Using the log-normal RSS-distance model in WSN applications adds another set of characteristic challenges. First, WSNs are typically formed by low-cost nodes/devices that can exhibit noteworthy differences in the radio transceivers, antennas and cables among different units. Furthermore, in inhomogeneous environments the particularities of the local surroundings can differently affect the communication channels over which the (potentially many) different pairs of nodes communicate. This HW variability and environmental inhomogeneity will necessarily impact the model parameters, whose value will now depend on the specific (usually a pair of) nodes used during the collection of training data for the model identification and on their particular positions during the experiment. Consequently, the log-normal model parameters naturally exhibit certain degree of variability in WSNs. Yet, once its parameters are estimated, typically the same model is used to predict the RSS of signals sent by any node and received by any other pair in the network.

Despite the characteristic challenges related to using the classic log-normal model in WSNs, the parameter’s variability and its significance has received little attention in the scientific literature so far. Clearly, the ultimate impact and relevance depends on the particular field/application domain in which the model is to be used. In the field of localization in WSNs, it has been experimentally shown in ref. [

9] that (a) maximum likelihood (ML) positioning can be rather sensitive to the correct selection of the model parameters, and that (b) model identification approaches involving one or more than a pair of nodes can result in notably different positioning errors. These results grant relevance to the study of the model parameter’s variability and its causes, at least in relation to the field of localization.

The main goals of this article are (a) to uncover and characterize this variability, and (b) to explain the main factors that influence it and how they do so. In order to do so, I provide discussion around and empirical evidence derived from the analysis of spatially rich data collected with the help of a robot acting as a mobile beacon in three different environments, as explained in

Section 2. After presenting the details of the model identification procedure in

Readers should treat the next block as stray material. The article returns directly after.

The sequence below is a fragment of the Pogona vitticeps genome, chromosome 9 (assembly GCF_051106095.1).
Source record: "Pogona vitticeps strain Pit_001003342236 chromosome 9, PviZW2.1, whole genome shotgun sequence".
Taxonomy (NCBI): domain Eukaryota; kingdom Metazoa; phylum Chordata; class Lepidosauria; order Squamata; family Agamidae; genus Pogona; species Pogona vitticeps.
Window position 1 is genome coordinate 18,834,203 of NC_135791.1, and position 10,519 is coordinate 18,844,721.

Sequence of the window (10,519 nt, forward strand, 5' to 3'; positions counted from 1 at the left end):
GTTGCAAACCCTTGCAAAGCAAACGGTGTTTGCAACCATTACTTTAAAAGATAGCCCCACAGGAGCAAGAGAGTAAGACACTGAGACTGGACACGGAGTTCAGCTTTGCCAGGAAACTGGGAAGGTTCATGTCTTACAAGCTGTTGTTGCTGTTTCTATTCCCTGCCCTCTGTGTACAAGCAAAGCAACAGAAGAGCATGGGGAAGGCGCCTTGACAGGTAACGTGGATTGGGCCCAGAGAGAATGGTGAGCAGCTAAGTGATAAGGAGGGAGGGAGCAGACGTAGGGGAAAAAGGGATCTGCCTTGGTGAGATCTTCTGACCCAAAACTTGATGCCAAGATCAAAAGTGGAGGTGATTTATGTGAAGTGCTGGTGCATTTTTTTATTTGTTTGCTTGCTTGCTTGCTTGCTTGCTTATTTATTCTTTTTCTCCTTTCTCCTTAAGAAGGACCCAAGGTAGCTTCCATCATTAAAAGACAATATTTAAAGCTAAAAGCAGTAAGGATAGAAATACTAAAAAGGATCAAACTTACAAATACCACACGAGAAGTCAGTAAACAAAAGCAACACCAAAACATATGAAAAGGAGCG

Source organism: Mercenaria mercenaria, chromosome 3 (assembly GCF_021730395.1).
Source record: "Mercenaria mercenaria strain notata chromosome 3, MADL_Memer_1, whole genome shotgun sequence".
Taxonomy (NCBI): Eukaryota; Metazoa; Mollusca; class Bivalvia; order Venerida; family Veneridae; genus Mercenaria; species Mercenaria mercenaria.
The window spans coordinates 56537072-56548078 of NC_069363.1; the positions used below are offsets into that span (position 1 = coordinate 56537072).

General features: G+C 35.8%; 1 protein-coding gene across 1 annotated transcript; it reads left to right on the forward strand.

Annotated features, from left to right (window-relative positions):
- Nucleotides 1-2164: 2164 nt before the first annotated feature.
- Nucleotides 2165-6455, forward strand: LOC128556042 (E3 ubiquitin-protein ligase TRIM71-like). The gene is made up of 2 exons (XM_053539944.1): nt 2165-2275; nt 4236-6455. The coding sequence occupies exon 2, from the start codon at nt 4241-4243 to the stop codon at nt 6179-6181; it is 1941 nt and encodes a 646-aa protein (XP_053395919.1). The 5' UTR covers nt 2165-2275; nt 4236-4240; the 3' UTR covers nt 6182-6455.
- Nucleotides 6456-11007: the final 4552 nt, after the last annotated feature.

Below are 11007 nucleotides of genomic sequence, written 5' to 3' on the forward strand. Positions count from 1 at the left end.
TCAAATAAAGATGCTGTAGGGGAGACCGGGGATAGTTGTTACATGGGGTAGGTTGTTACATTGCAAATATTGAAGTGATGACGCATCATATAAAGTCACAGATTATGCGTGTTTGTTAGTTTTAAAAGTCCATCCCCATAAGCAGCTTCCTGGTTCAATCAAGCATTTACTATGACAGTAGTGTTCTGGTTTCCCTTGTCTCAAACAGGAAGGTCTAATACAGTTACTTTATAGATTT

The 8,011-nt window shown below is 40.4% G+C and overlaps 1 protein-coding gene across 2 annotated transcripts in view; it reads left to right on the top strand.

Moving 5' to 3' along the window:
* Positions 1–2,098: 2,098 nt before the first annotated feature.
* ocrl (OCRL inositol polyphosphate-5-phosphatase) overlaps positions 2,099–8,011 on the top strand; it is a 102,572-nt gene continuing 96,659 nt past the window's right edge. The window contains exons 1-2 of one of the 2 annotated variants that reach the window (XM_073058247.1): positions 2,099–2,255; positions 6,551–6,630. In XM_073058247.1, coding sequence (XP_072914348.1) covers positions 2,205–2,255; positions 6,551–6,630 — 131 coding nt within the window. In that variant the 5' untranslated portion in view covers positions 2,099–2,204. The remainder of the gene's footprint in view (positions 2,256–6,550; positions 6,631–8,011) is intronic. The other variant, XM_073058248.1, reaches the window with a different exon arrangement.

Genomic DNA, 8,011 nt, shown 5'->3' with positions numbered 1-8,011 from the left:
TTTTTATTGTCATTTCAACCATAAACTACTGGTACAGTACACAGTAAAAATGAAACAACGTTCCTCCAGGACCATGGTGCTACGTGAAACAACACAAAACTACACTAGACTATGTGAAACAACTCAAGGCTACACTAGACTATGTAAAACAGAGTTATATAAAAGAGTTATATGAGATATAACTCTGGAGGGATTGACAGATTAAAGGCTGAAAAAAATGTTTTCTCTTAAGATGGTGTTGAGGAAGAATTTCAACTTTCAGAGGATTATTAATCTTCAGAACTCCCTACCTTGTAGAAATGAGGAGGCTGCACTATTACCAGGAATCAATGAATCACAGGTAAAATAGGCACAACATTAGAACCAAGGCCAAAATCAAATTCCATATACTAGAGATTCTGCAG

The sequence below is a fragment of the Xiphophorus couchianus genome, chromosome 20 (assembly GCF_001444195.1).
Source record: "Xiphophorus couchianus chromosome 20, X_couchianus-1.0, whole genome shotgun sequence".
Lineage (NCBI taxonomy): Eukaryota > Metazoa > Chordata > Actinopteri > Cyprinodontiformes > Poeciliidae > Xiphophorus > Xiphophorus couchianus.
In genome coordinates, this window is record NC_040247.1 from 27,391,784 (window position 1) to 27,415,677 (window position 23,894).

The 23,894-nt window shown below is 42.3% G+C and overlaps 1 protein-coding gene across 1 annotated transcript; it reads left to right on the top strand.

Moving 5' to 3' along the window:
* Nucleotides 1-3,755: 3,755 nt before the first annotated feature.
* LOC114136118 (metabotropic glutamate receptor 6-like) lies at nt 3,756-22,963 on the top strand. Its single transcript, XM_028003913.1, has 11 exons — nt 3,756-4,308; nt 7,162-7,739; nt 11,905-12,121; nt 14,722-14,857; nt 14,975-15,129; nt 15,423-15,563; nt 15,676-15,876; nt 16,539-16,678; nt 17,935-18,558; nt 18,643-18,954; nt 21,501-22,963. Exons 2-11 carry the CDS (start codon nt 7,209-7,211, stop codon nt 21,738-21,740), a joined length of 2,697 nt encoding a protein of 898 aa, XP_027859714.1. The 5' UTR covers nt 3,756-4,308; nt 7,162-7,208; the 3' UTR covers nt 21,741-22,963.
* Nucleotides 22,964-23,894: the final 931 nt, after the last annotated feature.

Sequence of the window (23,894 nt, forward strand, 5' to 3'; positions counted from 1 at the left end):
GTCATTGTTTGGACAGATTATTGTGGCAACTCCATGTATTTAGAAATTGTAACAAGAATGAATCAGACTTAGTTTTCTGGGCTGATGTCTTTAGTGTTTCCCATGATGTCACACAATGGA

Section 3, the discussion, analysis and contributions will be articulated around different sections, as explained hereafter.

It is well known that the log-normal model is misspecified, in that it does not include relevant explanatory factors of the underlying propagation phenomena such as the effect of particular obstacles. Part of this misspecification is due to the limitations imposed by its simple algebraic structure: being the model linear, it assumes the same RSS decay date at all T-R distances, and being radial it assumes that its predictions depend only on the T-R distance, and not on the signal’s angle of departure/arrival neither on any angular dependency on the effect of the environment. Radiality and linearity (further discussed in

Section 4) are then structural model limitations imposed by its algebraic form, which assumes a rather homogeneous HW and environment. This formal simplicity is part of the model’s beauty and utility, but it ultimately comes at a price: The model is often incapable of properly explaining the observations, especially those collected in inhomogeneous environments.

The limitations of the log-normal model when it comes to properly represent real observations can induce systematic bias in the RSS predictions and different types of correlation in the model, namely (a) spatial correlation in the shadowing, a topic widely studied in the literature (see, e.g., [

10] and the references therein), and (b), as shown in this article, correlation among the model parameters. The existence of this latter form of correlation invalidates the classical assumption that